You can reference calculated metrics inside a calculated metric.
This sounds trivial, but unlocks some really powerful use cases:
Analyse interpolated data, e.g., when you have non-daily / spotty data (if that sounds theoretical, drop down here to see what it means π€ )
Time-series analysis of numeric fields (fields, not metrics!), like looking at week-over-week trends, find the min/max or average value over a given period of time for any numeric field in your customer database
Your metric library can become more dynamic, which means updating in one place updates everywhere related (note: with great power comes great responsibility here, be mindful of cascading effects of updates and circular references)
Content below:
What it means
How calculated metrics are processed (π hint: you can now decide the order of metric processing!)
Before we dive into use cases, let's quickly explain how to do it
π Read more here about how to build calculated metrics in general.
To reference another calculated metric inside a calculated metric:
Copy the calculated metric ID, which you can find under the calculated metric title and will look like this
calculated.625577d94c890d12cbfe6bfd
Insert the ID as the property value in a calculated metric operation, like below where the references calculated metric is another time series that you can sum up, take an average over defined number of days, etc (more on that below)
{"type": "metricOverTime", "days": 7, "op": "SUM", "prop": "calculated.625577d94c890d12cbfe6bfd"}
Use case #1: Analyse interpolated data
Sometimes when working with metrics you want to perform multiple operations on an entire time-series. This is most often relevant when you have gaps in your data (i.e., it's sent in non-daily) which leads to you using the "LAST" operator to smooth it over time, and then you want to analyse that smoothed time-series. Examples:
You send in a time series with a few "gaps" in the data
You only care about the latest available data point, which might not be daily
Let's imagine the scenario below where you are pushing in 3 different metrics (Log-ins, Temperature, NPS) that all have 1 day of null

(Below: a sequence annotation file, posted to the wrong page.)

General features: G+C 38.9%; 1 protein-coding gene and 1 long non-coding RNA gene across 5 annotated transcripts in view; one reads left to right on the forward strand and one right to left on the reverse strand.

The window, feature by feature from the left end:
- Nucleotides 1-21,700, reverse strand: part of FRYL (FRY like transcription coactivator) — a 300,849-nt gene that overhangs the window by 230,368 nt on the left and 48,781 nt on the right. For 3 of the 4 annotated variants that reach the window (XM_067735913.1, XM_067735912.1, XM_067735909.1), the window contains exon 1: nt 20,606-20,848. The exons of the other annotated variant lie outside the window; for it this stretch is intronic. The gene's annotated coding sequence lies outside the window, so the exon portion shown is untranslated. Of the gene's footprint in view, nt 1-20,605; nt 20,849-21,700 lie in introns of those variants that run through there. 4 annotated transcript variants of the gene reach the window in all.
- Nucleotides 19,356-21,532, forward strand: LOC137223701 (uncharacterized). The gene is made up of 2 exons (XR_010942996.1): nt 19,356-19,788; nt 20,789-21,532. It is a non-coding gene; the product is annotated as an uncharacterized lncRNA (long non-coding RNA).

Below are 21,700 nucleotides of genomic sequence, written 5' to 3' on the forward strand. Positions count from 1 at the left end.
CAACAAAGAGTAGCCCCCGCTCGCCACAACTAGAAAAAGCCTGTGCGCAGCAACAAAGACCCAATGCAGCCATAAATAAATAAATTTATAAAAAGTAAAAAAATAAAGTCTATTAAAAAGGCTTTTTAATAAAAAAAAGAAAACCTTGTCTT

value. You want to build a calculated metric to show what the 5-day rolling average is.
| Day 1 | Day 2 | Day 3 | Day 4 | Day 5 |
Log-ins | 7 | 5 | 9 | 5 | - |
Temp (CΒ°) | 22 | 15 | 15 | - | 17 |
NPS | 5 | - | - | - | - |
Depending on the metric, the null
value could be interpreted differently. In the case of Log-ins, it probably means no one logged in that day, and we can assume that null
equals 0. In the case of temperature, looking at the other days' values it seems that null
means "no value sent" rather than 0 (maybe the thermometer was broken, there was something wrong with the internet connection, etc). In the NPS case, a data point is only sent in when updated, but we should still treat Day 2-5 like they have that value.
π Side note: use this setting to choose how Planhat interprets zeros, as 0 or as null.
How does this relate to nested calculated metrics? In the case of Temperature and NPS, you probably want to "smooth" the data by assuming some replacement figure for the null
value (since assuming 0 will mess up the 5-day rolling average).
To solve this, you can build a calculated metric which looks at the Temperature or NPS and saves the latest available data point. So for Day 4, that means taking 15CΒ°. For NPS, that means looking further back and taking the latest available (5). In the Temperature case, the calculated metric would look like this:
// Temperature example: calculated.123456789
{"type": "metricOverTime", "days": 3, "op": "LAST", "prop": "custom.temperature"}
π Calculated Metric extra class: the number of "days
" in the "LAST" function can be anything from 1 to infinity, depending on how far back you want to fetch data. If you say days = 1, that means Planhat will only look back 1 day for a data point - meaning if you have 2 days in a row with null
value then you will get a null
value. This makes sense if the data is volatile and data farther back than the day before won't correlate to today. 2-5 is perhaps a reasonable value for Temperature if you live in volatile Sweden - 60 if you live in sunny California!
For NPS, maybe we'll always take the last value available!
This will generate a new time-series as a calculated metric:
| Day 1 | Day 2 | Day 3 | Day 4 | Day 5 |
Log-ins | 7 | 5 | 9 | 5 | 0 |
Temp (CΒ°) | 22 | 15 | 15 | 15 | 17 |
NPS | 5 | 5 | 5 | 5 | 5 |
Great - all smoooooth. But now you want to "sum up" these 5 days in order to average them - but this doesn't work. Previously, you couldn't use the "average over 5 days" on this, since that operation couldn't be performed on calculated metrics. Now, you can!
Again, using the calculated metric example:
// 5-day average of temperature: calculated.987654321
{"type": "metricOverTime", "days": 5, "op": "AVERAGE", "prop": "calculated.123456789"}
Use case #2: Time-series analysis of numeric fields
In calculated metrics, you can reference a numeric field (i.e., point-in-time data) which turns it into a time-series.